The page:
Reflecting with gratitude on my 5-year transplant anniversary

Alongside some dashed hopes lies acknowledgment of the sweet life today

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by Anna Jeter |

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The years since my heart-lung transplant due to pulmonary hypertension have passed with fluctuating clarity. Some seasons have been rapid or insignificant, blurring one into another. Others remain in my mind, fixed in sharp definition — as if a part of me is still arrested in those moments.

There’s the ringing of the phone at 8:45 a.m. to let me know my donor organs had come. The kisses placed on my covered head before I was rolled into surgery. The clock ticking as I sat intubated, waiting for an available operating room so a tracheostomy could be placed. The dim light in my hospital room on the day my doctor informed us that a part of my beautiful new lungs had become necrotic because of a blood clot. The need to undergo another major surgery to have a lobe of my right lung removed.

The past five years have held many of these moments. Amid several victories, I’ve also experienced a devastating number of losses. And while I try not to dwell on it, my grief following transplant has been immense. It’s been five years since I’ve let myself dream. Five years since I believed I might someday hike, run, travel, or just breathe easily.

Life post-transplant looks so different from what I’d pictured. I’m continuously processing sadness and confusion because, in the most basic of terms, things went poorly. I say this knowing that a transplant guarantees nothing, and the spectrum of success is vast. I hold my gift tenderly, knowing that many patients are not afforded the chance I’ve been given. But I think it’s human to wish for the best outcome, to believe it could belong to you. And to feel a bit deprived when it’s removed from reach.

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Letting go

With all of that said, I do feel the past year has brought a healing balm to these open wounds. I’ve felt my mind shifting, letting go of past “what ifs” and moving on toward new “maybe somedays.” And as always, I’m grateful when I can exist in any given moment with ease.

I don’t know what my chance for improved health is going forward, but that’s sort of the point. There’s a bit of peace in embracing the idea that I have no control over any of it. And within that chaos exists a sliver of potential for the impossible things I once dreamed of.

While I can easily romanticize my existence before my transplant, which included some of the most joyous years of my life, I don’t need much to remember how sick I was. There’s no doubt that I nearly lost my battle against pulmonary hypertension. And without the gift of my donor, that would’ve been the end of my story. Despite everything, that truth remains clear. I’ll never regret opting to pursue a second chance.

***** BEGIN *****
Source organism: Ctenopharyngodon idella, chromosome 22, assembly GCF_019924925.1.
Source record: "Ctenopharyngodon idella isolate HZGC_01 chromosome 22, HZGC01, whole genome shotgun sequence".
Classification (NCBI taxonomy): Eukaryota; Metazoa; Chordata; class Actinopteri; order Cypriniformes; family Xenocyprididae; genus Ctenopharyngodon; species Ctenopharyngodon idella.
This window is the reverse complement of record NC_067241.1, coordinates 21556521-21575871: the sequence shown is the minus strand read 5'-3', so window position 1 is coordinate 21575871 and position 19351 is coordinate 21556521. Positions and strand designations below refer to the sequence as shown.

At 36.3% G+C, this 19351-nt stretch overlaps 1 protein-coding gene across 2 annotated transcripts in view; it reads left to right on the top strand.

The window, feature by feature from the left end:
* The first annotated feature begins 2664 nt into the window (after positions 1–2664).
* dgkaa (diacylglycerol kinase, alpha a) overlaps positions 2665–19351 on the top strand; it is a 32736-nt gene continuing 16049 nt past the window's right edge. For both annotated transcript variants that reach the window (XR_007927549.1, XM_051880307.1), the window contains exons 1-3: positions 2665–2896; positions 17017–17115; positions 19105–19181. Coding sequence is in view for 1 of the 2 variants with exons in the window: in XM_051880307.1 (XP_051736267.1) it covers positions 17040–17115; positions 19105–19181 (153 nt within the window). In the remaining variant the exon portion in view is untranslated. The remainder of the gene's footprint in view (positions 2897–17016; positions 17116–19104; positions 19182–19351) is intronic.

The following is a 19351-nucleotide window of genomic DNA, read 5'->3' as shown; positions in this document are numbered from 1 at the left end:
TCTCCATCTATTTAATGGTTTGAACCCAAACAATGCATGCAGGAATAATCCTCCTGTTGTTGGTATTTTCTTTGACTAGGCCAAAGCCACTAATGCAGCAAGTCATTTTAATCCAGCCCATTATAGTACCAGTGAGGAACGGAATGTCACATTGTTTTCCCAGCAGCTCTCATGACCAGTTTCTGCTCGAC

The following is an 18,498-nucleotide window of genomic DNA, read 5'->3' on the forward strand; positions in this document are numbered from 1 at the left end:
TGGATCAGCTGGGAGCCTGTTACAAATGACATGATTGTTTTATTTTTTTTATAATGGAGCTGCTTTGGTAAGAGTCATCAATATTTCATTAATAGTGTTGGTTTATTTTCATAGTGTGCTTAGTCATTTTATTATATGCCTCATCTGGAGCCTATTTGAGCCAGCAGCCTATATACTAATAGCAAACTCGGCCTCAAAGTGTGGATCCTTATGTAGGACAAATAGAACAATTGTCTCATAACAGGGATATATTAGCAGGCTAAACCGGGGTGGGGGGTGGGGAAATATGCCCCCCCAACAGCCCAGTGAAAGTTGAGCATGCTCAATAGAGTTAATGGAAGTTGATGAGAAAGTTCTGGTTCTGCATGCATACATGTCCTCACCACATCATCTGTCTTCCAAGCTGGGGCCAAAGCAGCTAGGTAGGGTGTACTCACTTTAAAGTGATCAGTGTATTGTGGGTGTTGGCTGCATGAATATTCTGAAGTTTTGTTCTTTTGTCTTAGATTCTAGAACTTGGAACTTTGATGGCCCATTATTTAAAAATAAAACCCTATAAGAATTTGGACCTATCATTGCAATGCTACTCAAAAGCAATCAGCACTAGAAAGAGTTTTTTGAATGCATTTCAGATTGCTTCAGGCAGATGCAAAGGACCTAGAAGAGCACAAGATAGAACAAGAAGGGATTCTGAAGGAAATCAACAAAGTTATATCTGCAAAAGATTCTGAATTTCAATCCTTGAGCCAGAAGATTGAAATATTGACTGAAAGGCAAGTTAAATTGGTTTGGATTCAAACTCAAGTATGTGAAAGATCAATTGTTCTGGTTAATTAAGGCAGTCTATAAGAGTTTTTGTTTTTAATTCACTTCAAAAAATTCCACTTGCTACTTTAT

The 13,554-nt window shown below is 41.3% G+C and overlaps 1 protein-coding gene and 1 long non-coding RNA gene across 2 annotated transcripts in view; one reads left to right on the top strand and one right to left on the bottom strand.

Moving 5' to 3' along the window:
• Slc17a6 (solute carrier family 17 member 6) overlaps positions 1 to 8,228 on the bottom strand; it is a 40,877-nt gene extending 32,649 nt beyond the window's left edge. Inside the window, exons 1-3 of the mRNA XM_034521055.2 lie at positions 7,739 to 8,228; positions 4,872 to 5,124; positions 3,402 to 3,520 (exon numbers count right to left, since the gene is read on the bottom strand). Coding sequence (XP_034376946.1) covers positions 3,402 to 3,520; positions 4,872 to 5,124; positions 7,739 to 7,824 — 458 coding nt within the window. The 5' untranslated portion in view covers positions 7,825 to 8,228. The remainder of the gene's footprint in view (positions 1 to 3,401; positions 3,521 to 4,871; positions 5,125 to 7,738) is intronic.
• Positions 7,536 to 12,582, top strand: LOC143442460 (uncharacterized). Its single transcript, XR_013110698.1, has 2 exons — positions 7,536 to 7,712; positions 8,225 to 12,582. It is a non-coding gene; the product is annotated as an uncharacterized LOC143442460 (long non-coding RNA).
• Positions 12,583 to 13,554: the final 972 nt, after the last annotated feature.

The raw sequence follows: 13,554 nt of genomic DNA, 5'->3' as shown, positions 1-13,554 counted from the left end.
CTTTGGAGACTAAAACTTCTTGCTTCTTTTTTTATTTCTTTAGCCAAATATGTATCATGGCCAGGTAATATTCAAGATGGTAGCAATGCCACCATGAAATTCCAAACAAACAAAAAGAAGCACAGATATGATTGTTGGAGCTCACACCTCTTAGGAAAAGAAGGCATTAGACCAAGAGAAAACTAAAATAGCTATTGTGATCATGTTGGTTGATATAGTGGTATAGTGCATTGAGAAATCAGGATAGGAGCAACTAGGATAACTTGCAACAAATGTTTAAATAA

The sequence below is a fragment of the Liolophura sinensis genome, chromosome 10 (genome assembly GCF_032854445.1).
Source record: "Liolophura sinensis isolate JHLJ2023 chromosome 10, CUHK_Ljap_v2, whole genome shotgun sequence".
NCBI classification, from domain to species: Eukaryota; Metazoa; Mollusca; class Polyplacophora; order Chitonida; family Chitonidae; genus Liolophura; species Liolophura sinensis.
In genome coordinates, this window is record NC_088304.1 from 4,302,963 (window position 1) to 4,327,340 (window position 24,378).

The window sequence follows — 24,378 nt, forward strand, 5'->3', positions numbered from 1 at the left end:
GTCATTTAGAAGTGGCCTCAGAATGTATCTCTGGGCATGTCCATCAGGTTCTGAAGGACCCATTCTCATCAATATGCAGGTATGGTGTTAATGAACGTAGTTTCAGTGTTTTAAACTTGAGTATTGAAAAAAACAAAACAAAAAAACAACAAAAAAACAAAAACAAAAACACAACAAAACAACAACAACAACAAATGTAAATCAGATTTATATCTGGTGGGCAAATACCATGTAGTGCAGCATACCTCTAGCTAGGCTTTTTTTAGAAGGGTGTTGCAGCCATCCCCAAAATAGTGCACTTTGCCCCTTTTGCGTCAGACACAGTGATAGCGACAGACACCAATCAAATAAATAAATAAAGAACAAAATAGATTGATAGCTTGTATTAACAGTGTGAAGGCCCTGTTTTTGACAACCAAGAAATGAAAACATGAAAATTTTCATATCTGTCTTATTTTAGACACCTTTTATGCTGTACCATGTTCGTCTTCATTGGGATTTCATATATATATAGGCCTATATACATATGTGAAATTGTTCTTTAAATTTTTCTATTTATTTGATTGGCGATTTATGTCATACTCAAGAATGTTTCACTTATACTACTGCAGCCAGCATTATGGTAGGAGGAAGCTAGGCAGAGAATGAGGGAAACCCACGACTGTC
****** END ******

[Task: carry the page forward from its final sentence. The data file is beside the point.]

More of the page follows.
The survival statistics for lung and heart-lung transplants can be vague and disconcerting. Given the complexity of my transplant and knowing how rare long-term survival can be, there were times when surviving even one year seemed unlikely. So to be sitting here, typing this column on the five-year anniversary of my transplant feels like a true miracle.

This life is not what I expected, but it is a life. To be alive — grieving, rejoicing, continuing through my struggle, and finding community with others — is such a privilege. I know that, mixed into it all, I have so much purpose. I spent this past week on the North Shore of Lake Superior with my family, eating, laughing, and living together beside a cleansing expanse of water. I feel so grateful to have been there for it. Through every moment of heartache, I feel so grateful to still be alive.

On a pebble- or shell-covered shore with a large body of water behind her, a young woman (wearing long black pants and a white sweater vest over a long-sleeve white shirt) kneels next to a blond, midsize dog wearing a red harness. A breathing device and tube are just visible below the woman's chin, and a black strap around her neck connects to a camera about waist-high.

Anna with her dog, Luna, on the North Shore of Lake Superior, five years after receiving a heart and lung transplant. (Courtesy of Anna Jeter)

Note: Pulmonary Hypertension News is strictly a news and information website about the disease. It does not provide medical advice, diagnosis, or treatment. This content is not intended to be a substitute for professional medical advice, diagnosis, or treatment. Always seek the advice of your physician or other qualified health provider with any questions you may have regarding a medical condition. Never disregard professional medical advice or delay in seeking it because of something you have read on this website. The opinions expressed in this column are not those of Pulmonary Hypertension News or its parent company, BioNews, and are intended to spark discussion about issues pertaining to pulmonary hypertension.


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